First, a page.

...until I met David Ostwald, another of Dan's disciples, but one who likes to trumpet Louis's subversive side. And David told me that trying to sneak in "Fuck 'em" was in line with Louis's mischievous side. I was wary of this theory for years....

And then I heard one of Louis's private tapes, where he bragged about how he sang the title of the 1953 song, "I Can't Afford to Miss this Dream," and how he accented the second word so it turned into the daddy of all curse words without the censors picking up on it.

And then I put together the Mosaic set and clearly heard Louis singing, "Fucker up" instead of "Pucker up" live onstage at the Newport Jazz Festival.

And then I heard some Joe Muranyi audio diaries from the 1960s where he talked about Louis smiling and shouting apparent gibberish onstage, but secretly saying, "Kiss my ass," the entire time.

So after years of coming into contact with that side of Armstrong's persona, I do think it's entirely possible he phrased the "Ho'cum, baby" as he did to maybe make Billie laugh and get one past the powers that be. He did...but he couldn't get it past Walter Winchell.

What do you, loyal readers, think?

Anyway, that's all for the lone Louis Armstrong-Bilie Holiday duet recording, not the greatest moment in either of their careers, but still worth celebrating 65 years later.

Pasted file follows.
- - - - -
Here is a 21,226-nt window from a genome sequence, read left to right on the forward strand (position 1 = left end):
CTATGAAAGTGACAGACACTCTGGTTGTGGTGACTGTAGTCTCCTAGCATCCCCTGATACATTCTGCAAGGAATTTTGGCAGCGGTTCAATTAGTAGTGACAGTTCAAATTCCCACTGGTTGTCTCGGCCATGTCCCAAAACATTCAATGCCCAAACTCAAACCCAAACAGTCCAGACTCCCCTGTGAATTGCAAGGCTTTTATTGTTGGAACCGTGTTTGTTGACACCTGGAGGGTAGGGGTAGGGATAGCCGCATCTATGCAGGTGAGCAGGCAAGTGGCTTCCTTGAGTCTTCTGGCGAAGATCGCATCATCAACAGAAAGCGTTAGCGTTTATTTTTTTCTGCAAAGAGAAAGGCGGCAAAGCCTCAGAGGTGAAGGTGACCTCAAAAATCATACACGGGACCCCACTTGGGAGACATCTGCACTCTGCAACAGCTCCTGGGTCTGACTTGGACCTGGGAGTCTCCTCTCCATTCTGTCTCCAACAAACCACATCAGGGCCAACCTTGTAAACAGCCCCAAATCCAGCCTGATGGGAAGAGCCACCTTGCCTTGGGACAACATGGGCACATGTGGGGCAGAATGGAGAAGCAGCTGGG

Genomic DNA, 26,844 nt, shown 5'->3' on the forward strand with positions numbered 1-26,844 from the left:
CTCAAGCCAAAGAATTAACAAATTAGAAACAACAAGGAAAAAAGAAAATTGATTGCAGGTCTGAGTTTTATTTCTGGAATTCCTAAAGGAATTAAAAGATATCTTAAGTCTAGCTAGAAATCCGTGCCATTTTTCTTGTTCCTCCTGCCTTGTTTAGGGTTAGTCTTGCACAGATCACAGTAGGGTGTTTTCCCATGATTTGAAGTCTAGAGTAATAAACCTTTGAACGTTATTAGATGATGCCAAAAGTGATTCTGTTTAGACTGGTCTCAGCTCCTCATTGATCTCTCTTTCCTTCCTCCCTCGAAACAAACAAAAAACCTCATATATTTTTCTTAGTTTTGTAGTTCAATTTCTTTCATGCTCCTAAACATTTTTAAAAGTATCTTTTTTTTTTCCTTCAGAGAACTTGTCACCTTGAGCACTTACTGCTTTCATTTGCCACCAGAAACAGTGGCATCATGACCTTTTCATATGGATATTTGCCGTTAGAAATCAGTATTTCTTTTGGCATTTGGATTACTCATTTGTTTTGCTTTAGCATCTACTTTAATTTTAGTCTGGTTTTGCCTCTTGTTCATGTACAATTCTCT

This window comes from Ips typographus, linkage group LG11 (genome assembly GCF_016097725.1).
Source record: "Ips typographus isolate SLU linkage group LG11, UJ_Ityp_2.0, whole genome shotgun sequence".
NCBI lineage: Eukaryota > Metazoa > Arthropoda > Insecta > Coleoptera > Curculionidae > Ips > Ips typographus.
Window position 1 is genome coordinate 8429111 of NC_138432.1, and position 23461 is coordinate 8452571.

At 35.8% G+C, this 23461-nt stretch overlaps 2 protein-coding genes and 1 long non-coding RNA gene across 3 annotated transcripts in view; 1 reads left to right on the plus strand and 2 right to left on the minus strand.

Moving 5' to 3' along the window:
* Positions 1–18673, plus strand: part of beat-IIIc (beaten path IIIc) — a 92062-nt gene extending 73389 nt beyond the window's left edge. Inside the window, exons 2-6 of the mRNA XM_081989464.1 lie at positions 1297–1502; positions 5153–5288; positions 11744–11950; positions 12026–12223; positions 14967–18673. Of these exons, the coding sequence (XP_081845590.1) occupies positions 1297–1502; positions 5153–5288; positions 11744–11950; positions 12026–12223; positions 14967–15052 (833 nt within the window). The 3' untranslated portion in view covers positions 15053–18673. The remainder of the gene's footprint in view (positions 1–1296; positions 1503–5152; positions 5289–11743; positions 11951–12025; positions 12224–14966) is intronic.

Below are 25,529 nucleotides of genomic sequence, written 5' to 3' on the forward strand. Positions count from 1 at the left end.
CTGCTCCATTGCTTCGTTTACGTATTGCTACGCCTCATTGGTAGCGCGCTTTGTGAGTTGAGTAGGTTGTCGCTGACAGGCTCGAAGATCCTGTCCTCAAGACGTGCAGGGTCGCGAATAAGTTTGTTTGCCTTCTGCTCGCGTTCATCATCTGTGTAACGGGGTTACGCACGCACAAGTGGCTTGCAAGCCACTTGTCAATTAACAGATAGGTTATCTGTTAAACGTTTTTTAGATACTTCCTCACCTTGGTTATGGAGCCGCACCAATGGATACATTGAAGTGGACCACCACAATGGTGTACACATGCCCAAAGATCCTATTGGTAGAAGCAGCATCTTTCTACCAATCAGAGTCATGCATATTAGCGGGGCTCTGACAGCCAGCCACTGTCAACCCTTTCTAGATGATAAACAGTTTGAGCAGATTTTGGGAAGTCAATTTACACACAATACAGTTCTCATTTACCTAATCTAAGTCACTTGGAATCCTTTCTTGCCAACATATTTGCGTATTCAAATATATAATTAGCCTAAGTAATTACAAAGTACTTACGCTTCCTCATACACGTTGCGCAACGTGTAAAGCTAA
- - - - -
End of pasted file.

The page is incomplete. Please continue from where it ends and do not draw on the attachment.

As you mentioned - it was not considered professional or dignified to use such profanity, and besides, it does not fit logically into the flow of the sentence before or after in the song. I think that the whole fuss here is "wishful thinking" on the part of modern day listeners - to think that Louis Armstrong had the nerve to say such a thing.
I specialize in Blues and Blues history, and there is certainly no shortage of profanity here and there in early Blues music, but I think that the charm in the overall majority of old Blues, and some Jazz lyrics too, is the use of suggestion and innuendo instead of explicit words - quite often with a more creative and humorous result.
"Baby don't put no more baking powder in your bread you see
'Cause your biscuits is plenty tall enough for me
Baby I don't want no more sugar in your jellyroll you see
'Cause your jellyroll is plenty sweet enough for me" Bo Carter - 1936